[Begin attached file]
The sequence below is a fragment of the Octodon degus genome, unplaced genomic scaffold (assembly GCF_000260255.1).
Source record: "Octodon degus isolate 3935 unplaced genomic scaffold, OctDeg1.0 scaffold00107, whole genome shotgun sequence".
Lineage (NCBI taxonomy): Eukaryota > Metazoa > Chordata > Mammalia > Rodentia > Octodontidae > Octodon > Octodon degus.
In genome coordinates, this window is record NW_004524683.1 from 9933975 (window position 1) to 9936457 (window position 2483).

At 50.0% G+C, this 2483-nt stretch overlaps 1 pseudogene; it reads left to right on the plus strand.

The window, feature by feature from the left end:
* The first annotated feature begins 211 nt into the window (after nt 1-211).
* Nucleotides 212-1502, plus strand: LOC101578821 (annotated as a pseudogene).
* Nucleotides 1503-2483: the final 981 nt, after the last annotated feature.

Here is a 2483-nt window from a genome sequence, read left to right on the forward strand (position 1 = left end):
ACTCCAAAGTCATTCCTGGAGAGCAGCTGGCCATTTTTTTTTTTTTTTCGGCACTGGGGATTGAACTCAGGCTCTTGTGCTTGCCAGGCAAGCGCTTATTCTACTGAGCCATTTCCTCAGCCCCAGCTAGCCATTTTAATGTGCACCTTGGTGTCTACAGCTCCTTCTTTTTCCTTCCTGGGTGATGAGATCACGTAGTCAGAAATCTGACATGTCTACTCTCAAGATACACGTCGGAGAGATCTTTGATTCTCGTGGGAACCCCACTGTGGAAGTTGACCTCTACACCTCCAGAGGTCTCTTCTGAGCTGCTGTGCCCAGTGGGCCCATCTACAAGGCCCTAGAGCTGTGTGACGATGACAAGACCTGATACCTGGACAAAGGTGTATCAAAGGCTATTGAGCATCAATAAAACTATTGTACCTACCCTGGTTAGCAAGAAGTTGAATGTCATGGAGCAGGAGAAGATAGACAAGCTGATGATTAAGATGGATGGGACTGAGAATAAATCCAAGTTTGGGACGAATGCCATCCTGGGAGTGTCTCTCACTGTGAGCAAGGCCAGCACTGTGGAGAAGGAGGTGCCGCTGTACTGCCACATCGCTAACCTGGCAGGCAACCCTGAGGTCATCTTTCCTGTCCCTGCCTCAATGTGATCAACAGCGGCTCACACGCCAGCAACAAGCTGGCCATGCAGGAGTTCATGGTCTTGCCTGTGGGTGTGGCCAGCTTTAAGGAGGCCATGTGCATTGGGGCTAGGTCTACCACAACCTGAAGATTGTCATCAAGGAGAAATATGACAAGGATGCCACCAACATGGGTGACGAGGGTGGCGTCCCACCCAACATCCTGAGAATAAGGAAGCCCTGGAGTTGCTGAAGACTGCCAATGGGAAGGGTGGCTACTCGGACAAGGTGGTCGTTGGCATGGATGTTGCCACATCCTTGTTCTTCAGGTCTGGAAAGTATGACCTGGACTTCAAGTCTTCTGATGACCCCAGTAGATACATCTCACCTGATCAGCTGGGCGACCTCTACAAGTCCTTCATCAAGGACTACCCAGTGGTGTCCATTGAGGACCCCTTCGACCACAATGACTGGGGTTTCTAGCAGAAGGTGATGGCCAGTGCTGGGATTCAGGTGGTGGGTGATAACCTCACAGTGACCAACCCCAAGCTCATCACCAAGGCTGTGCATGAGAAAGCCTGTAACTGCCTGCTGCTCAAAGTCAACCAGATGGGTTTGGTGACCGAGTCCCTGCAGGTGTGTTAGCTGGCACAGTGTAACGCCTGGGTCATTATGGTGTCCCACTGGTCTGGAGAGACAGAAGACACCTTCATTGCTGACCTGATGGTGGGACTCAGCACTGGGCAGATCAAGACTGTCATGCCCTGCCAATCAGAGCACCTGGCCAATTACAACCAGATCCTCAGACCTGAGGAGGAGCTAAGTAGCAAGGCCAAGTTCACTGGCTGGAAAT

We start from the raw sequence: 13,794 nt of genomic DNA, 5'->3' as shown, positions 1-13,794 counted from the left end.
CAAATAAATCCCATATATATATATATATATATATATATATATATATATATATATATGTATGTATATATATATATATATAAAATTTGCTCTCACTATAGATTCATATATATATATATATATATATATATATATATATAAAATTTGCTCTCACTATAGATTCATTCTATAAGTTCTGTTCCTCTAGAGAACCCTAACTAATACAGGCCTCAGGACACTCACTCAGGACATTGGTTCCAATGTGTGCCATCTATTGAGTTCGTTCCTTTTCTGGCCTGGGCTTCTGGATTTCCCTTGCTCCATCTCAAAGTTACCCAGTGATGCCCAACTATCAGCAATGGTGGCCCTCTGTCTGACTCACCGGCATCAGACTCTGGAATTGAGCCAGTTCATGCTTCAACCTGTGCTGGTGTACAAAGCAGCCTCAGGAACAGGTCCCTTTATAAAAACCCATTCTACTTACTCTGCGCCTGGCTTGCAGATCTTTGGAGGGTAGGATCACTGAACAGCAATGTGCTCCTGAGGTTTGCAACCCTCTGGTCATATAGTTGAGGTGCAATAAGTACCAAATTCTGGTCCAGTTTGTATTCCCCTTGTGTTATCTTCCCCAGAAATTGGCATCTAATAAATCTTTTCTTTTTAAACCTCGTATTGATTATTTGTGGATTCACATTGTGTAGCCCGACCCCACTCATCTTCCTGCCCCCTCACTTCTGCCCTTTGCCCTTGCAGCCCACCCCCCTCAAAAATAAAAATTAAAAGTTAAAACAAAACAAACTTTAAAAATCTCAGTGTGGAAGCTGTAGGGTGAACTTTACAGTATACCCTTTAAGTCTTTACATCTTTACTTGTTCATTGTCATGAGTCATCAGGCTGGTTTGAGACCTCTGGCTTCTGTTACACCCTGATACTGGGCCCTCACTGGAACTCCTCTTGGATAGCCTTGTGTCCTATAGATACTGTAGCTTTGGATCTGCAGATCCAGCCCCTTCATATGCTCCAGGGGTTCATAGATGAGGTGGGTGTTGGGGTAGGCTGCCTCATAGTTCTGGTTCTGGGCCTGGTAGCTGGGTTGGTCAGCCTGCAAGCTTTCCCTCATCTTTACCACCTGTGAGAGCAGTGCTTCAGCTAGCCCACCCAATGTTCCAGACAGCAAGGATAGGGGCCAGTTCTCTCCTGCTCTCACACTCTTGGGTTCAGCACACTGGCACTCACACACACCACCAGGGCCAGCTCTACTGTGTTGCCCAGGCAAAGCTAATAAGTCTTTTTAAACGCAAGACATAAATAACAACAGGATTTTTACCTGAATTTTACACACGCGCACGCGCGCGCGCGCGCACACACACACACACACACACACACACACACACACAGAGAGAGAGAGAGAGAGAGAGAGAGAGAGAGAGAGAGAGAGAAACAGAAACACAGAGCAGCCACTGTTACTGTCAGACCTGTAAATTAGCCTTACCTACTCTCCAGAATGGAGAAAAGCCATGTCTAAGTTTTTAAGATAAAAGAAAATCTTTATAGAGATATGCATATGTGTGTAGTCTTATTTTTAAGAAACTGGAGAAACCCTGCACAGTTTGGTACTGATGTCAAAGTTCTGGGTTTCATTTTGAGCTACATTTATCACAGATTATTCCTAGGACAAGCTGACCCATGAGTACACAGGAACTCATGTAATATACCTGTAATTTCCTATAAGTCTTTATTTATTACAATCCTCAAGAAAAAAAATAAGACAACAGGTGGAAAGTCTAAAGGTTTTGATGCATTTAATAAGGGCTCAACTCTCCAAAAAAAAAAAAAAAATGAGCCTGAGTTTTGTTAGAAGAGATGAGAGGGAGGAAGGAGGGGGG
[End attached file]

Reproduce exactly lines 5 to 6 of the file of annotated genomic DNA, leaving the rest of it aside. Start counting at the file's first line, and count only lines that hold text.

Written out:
At 50.0% G+C, this 2483-nt stretch overlaps 1 pseudogene; it reads left to right on the plus strand.

The window, feature by feature from the left end: